|I’m in the process of revising this manuscript before sending it out. It’s been such a long hiatus since I’ve marketed anything, my concept of the book has shifted a bit. I’m deleting poems and adding new ones. Life in the hot house of the bell jar can germinate much new work. (Maybe the more accurate image is petri dish in a frying pan.) One of the few benefits of almost terminal procrastination is I can now shuffle poems from all parts of my life into several books. So much for anyone being able to determine the maturation and development of this artist. |
Do poets really mature? I’m as surprised as I’ve ever been when I stumble onto a good poem. I can coax a mediocre poem into a slightly better state these days, but can’t generally change its essential nature. I believe more in the mantle of revision than I did, in the sense of the rough cloth the rustic Irish wore as the only cover for their nakedness. But what constitutes a fine poem today is the same for me as what constituted a fine poem for me twenty years ago. I’m still astonished when I can snatch one from the invisible tree, and the Garden of Hesperides is just as far away . . .
Advance Praise for Homecoming
The poems in Homecoming have a wonderful way of shuffling together erudition, contemporary absurdity, and sexual tension. Stephen Perry—amateur physicist, botanist, lepidopterist—has a scientific fix on the details of the earth, and he expresses what he apprehends with a quirky passion and a lively sense of linguistic play.
Stephen Perry has a novelist’s racing momentum and the lyric poet’s sad, sweet music. The poems in Homecoming keen, croon, careen. His imagination is always sympathetic, always surprising. If Hieronymus Bosch had painted Los Angeles—didn’t he?—this is what it would look like.
—J. D. McClatchy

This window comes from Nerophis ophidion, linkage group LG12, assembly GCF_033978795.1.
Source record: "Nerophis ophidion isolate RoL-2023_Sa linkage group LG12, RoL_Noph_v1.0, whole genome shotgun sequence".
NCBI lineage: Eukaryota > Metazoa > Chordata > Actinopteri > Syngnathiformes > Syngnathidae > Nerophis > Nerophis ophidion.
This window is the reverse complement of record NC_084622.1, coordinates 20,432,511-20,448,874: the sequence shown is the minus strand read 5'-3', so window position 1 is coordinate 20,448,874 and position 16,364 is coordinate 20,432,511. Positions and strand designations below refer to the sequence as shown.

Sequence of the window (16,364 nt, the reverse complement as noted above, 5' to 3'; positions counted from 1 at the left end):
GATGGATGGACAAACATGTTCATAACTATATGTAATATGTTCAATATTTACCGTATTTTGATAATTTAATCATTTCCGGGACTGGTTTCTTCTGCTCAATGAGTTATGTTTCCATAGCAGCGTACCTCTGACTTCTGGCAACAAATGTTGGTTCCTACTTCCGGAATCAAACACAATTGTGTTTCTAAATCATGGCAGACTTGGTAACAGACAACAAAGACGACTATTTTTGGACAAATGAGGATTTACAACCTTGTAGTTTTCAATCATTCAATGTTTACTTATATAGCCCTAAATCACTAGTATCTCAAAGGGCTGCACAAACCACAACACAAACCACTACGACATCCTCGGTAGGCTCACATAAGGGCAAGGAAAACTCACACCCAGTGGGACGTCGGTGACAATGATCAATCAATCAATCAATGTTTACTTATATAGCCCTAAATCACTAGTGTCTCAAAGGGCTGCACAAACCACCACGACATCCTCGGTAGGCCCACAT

Stephen Perry’s Homecoming is a crucial book of fast, certain movement. The motions, extreme as they must be in the extremity of their occasions, never blur. The imagery is wild by nature, not by force. And the sound! The sound is the music of our common Terror becoming, somehow but certainly, Joy. Indeed, Homecoming offers me a genuine hope for getting home to the New Heaven of This Earth. Perry is a man who has come through. His poems are brilliant evidence and a perfect map.
Billy Collins has published eight books of poetry: Pokerface; Video Poems; The Apple That Astonished Paris; Questions About Angels, which was selected for the National Poetry Series; The Art of Drowning; Picnic, Lightning; Sailing Alone Around the Room: New and Selected Poems; and The Trouble with Poetry: And Other Poems. The Best Cigarette and Billy Collins Live: A Performance at the Peter Norton Symphony Space feature him reading his own work on CDs. He has received National Endowment for the Arts, Guggenheim, and New York Foundation for the Arts fellowships. In 1992, he was chosen by the New York Public Library to serve as “Literary Lion” and in 2001-2003 he served as the U.S. Poet Laureate. In October 2004, Collins was the inaugural recipient of the Poetry Foundation’s Mark Twain Award for humorous poetry.